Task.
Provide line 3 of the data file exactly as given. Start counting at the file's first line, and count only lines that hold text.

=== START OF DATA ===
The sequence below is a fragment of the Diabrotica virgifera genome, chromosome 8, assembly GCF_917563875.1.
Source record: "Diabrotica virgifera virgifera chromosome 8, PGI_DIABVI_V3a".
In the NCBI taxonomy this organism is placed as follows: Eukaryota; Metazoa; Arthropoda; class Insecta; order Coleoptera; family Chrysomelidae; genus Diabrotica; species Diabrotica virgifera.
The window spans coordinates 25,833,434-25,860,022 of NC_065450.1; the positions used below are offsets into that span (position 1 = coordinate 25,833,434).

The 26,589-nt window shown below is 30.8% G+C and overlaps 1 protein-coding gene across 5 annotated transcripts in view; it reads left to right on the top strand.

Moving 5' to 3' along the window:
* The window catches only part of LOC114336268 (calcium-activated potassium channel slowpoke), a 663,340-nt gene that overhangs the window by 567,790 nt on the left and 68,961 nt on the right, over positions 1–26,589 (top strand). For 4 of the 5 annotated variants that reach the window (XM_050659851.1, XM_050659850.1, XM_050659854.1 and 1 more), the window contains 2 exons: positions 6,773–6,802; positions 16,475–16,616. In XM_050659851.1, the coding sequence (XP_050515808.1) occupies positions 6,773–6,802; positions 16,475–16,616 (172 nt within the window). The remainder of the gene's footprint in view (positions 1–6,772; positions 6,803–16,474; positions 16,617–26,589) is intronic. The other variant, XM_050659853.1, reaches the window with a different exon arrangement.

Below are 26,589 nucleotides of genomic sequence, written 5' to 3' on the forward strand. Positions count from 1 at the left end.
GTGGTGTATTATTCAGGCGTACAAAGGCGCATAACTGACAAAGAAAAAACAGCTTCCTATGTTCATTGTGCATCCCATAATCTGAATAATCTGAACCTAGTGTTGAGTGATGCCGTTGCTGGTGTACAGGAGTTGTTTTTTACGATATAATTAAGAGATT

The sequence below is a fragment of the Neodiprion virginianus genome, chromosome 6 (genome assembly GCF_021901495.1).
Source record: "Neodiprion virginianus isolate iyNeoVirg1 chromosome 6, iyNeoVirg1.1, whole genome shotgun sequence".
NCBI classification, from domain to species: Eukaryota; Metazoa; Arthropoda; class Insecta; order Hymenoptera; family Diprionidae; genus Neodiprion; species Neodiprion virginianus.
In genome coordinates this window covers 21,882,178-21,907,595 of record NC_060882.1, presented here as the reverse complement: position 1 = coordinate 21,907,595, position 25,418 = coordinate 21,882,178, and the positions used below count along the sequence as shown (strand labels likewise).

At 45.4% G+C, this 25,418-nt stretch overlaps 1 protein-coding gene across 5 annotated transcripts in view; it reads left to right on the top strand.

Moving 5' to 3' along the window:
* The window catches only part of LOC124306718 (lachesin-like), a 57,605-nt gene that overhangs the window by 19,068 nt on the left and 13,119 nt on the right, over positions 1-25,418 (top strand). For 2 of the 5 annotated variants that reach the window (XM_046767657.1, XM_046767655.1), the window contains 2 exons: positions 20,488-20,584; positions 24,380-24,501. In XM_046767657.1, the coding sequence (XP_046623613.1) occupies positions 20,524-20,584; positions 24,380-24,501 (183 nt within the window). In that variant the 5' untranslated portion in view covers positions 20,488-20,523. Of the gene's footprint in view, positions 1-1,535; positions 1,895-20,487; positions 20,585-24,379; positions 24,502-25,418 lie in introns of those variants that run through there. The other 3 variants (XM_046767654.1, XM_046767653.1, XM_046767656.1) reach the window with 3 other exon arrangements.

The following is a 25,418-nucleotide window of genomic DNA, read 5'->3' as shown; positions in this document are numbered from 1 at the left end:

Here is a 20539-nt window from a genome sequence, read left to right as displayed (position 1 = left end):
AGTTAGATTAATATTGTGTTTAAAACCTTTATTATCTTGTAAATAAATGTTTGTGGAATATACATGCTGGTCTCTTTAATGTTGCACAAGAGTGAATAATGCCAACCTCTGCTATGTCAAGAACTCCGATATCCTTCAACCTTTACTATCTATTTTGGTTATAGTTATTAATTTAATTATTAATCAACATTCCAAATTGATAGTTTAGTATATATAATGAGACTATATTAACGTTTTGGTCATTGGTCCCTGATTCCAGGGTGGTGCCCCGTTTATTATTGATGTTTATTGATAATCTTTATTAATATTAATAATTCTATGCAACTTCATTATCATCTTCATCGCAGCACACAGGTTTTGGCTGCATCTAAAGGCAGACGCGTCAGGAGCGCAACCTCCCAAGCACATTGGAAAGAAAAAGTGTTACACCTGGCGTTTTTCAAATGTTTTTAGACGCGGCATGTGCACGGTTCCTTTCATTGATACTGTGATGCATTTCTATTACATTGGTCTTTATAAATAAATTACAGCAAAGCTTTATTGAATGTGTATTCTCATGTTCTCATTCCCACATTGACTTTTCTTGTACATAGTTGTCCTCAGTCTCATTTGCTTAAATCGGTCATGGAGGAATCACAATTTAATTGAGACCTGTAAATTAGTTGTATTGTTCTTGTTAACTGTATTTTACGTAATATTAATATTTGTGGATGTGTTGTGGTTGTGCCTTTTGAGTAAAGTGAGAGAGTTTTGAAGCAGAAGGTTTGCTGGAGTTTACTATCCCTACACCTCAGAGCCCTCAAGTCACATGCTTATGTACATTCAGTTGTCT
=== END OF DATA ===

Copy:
In the NCBI taxonomy this organism is placed as follows: Eukaryota; Metazoa; Arthropoda; class Insecta; order Coleoptera; family Chrysomelidae; genus Diabrotica; species Diabrotica virgifera.